Today I will show you the new 3D globe effect, a great feature of the new embroidery software that allows you to create all kinds of cool effects. The globe effect works in conjunction with blackwork fill stitch, candlewick fills, net and pattern fills.
The plant also gets a new fill. Click on it, change the colour if necessary, then right-click on the “Blackwork Fill Stitch” icon with the four single flowers. Enter the following settings:
Then click on “3D Globe Effect“. In the image above, you can see the relevant icon at the bottom right with the chequered circle already highlighted in yellow. This makes the fill on the cactus denser at the top and sides compared to the middle. You can find an even more impressive example of this effect in the forthcoming issue 68 of our magazine Inspiration. You can also find out more about this effect in the User Manual (PDF), starting at page 211.
The effect will not look quite as striking for you at first, but you can further increase the effect using the reshaping tool. Just change the globe shape so it is similar to the picture here.
You can now change the plant pot back and, if you wish, change the colour and give it a new plain fill. We used this one:
Here’s what it looked like before and after:
The most impressive part of cactus 5 is its fringed edge. This is achieved by embroidering this satin-stitch outline with the thread tension drastically reduced, almost to 0. The stitch width used here is 8 mm, but it can be increased substantially for other objects. Once you have finished embroidering, cut through the lower thread on the reverse and pull the upper thread carefully, bit by bit, through to the front. The upper thread is held in place by the closely set straight stitches embroidered over them. However, this type of fringe is only suitable for items that are not subjected to heavy stresses.
I therefore only made slight changes to the cactus plant. As already described for the plant pot on cactus 1, I simply left-clicked on “Weave Fill”. And the cactus already looks more dynamic. Of course, the software does not show the subsequent fringing process.
Change the plant pot design back to the original embroidery object as described in Part 1 of this short software series. Change the satin outline to candlewick fill, colour mint, with the following settings:
Another left-click on the 3D globe effect and you are almost done. You can see that the effect is much more noticeable here than before on the cactus with arms. Here too you can increase the effect by using the reshaping tool. To do this, reduce the size of the circle and move the centre upwards slightly, as shown in the picture:
For the saucer, I simply used a backstitch fill and a different colour. And finally, the pot and saucer get an outline again. You can do this either by copying and pasting – but this gives you a double outline between the pot and the saucer – or much more elegantly under “Outlines and Offsets”, thereby avoiding a double outline. I described this earlier for cactus 3.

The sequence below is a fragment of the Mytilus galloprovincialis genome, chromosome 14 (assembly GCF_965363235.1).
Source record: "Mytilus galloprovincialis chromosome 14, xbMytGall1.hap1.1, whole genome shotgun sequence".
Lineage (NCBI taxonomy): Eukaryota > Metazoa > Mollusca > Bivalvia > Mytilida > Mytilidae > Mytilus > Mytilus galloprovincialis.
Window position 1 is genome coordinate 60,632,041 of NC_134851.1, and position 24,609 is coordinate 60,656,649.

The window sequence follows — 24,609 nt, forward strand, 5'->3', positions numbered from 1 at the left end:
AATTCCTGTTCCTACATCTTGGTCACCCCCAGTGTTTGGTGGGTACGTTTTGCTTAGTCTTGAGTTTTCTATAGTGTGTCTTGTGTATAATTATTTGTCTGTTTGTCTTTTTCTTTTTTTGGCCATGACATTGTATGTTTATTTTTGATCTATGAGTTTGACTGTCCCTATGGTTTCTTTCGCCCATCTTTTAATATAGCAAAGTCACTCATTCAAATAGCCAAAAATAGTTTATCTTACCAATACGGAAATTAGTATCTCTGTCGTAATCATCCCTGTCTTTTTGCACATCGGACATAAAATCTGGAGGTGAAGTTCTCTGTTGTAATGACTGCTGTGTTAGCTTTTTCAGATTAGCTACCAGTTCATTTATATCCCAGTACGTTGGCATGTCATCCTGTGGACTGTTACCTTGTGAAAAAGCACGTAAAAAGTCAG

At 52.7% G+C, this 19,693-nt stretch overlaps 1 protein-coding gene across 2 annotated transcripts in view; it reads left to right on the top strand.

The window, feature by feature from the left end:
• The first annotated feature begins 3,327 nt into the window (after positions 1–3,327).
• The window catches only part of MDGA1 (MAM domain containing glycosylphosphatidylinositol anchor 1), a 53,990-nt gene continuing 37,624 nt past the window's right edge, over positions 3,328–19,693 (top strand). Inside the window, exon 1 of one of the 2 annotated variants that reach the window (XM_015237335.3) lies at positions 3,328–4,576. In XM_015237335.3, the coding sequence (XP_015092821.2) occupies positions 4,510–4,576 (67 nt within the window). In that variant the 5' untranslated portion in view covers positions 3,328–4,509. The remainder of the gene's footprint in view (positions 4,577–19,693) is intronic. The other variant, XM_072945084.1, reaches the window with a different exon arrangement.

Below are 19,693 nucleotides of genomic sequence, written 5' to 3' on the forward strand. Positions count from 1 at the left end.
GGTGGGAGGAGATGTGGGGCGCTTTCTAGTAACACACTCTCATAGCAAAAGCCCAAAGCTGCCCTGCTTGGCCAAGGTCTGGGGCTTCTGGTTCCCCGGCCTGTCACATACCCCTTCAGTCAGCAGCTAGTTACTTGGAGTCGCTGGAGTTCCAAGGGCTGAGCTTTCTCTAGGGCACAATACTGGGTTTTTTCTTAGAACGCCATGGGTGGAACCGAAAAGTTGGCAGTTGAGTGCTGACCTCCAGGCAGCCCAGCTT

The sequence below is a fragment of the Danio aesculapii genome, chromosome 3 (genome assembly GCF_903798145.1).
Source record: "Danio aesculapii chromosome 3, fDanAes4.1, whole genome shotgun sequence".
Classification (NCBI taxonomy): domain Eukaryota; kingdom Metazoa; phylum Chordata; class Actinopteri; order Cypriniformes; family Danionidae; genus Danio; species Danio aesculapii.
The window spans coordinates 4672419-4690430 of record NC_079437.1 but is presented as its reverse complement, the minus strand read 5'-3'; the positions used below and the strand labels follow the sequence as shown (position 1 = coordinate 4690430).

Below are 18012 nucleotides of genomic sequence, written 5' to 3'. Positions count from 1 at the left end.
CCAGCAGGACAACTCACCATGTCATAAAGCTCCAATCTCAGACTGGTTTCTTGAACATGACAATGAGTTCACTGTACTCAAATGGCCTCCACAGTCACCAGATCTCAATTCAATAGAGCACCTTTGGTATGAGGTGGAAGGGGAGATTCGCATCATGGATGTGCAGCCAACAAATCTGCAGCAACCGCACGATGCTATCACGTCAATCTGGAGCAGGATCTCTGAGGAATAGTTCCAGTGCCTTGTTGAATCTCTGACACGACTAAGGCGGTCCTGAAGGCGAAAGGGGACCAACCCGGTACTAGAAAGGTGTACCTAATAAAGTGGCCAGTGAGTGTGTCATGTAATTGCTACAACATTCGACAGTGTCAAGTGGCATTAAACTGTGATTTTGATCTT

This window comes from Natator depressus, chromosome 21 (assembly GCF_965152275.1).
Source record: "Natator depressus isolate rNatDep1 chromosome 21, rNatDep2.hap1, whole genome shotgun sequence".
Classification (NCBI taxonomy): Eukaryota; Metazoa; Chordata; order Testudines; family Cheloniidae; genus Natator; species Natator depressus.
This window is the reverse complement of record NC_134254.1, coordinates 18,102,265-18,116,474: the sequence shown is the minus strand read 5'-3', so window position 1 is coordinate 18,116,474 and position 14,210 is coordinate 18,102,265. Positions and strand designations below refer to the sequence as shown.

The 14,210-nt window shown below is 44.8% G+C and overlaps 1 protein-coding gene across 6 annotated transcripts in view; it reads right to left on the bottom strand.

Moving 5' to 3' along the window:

Here once again is a direct comparison between the original embroidery file from Version 7 and our new version that has been modified using BERNINA Embroidery Software V8:
Due to the changes in the colours and the increase in the number of objects, you should of course sort the file again by colour before starting to embroider.
Tip: Bear in mind the machine running time when working on such large embroidery projects. You can see this when you go to the print view. Under Options, check the “Machine runtime” box:
You then have to divide the cacti into frame-sized chunks. You have already selected the correct embroidery hoop and machine. We are working here with the Jumbo Hoop and the 8 Series, which is the quickest way, but the picture also works with the Oval Hoop and other sewing/embroidery machines.
If you embroider using a smaller hoop, go to the “Multi-hooping” toolbar. This displays all the objects that fit into the hoop in green. Here, you can, for example, move, rotate or add more hoops, and also delete them if want to do it a different way. At the end, all the objects should be covered, and the frames should overlap as much as possible for exact positioning. You can find more information in the User Manual on page 375.
All that remains is for me to wish you lots of fun experimenting and embroidering. I hope I have been able to awaken your curiosity, because there are still lots of exciting things to discover in the BERNINA Embroidery Software! And make sure you check out the video guides on YouTube:
Yours Claudia Giesser